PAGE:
I assume you've heard this song "Home" by Edward Sharpe and the Magnetic Zeros. It goes like, "Ahh, Home, Let me come Home, Home is whenever I'm with you. Ahh ..." It's probably the most parasitic song I've heard since that Foster the People song "Pumped Up Kicks," which I spent the entirety of a three-hour drive late last summer listening to non-stop because I just couldn't turn it off no matter how much I wanted the song to have never existed. It was like some shitty chain store pizza where you know it's not that good but you just keep eating until you're sick and how did that even happen? So now it's this other song, which is at about the same level of "just OK" and also bears the distinction of being the most NPR song I've ever heard on NPR.
I'd call these "earworms" but, to be honest, earworm has too positive of a connotation. It's like saying "has a great hook," but both of these songs have great hooks only in their ability to get stuck, which is different. I don't think either one is very good, and, really, I hate everything about "Home," especially its fake-ass "ma and pa" folksiness.
There is actual science behind earworms, naturally, and I think we should have a look. Fortunately, science delivers a more apt name than "earworm": Involuntary Musical Imagery, or INMI for short (L-O-L). A 2010 paper from the University of Reading describes it as such: "Simply, an earworm is the experience of an inability to dislodge a song and prevent it from repeating itself in one’s head."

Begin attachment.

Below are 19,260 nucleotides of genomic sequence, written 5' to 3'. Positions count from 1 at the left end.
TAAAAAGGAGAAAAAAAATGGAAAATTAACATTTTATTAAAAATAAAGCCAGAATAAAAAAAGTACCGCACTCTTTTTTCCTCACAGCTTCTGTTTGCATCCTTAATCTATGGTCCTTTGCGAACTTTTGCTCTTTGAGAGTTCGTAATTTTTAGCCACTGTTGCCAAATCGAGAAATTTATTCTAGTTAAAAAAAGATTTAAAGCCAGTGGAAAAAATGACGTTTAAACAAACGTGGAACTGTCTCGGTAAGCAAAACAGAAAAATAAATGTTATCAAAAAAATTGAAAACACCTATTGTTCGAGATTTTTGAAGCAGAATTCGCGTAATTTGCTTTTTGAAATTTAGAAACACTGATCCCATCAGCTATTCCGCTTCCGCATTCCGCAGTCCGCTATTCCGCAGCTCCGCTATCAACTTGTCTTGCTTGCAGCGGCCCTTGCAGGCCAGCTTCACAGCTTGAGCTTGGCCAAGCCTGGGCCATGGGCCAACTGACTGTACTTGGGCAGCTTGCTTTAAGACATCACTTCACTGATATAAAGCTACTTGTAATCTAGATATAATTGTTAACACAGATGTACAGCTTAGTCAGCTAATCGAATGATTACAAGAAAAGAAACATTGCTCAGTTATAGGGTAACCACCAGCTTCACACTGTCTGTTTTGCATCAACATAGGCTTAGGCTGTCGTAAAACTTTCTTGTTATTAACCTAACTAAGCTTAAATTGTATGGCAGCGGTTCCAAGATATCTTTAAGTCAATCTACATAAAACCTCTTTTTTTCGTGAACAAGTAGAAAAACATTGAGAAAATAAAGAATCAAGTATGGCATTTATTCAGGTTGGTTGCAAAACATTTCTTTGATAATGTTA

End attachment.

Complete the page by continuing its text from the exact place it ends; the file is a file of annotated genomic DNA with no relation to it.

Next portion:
Turns out this is actually a fairly popular area of research in recent years. An article in the journal Psychology of Music last year makes an attempt at explaining how INMI begins. Scientific American explains:
The study was an exercise in crowd sourcing. BBC radio station 6 Music runs a morning breakfast show in which listeners describe their earworms. Taking 2,424 reports during several months in both 2009 and 2010, the researchers analyzed 333 of them. The study also included an analysis of 271 of the 1308 responses to online questionnaires from BBC sites as well as radio networks in the U.S. and Australia. The results are not entirely surprising, but they do demonstrate that almost any thought or sensory perception can hit the “on” switch. Hearing The Village People’s “YMCA” can get the mental tape rolling. Other head music may be induced by a memory from summer camp, the stresses of work or simply the boredom of office meetings.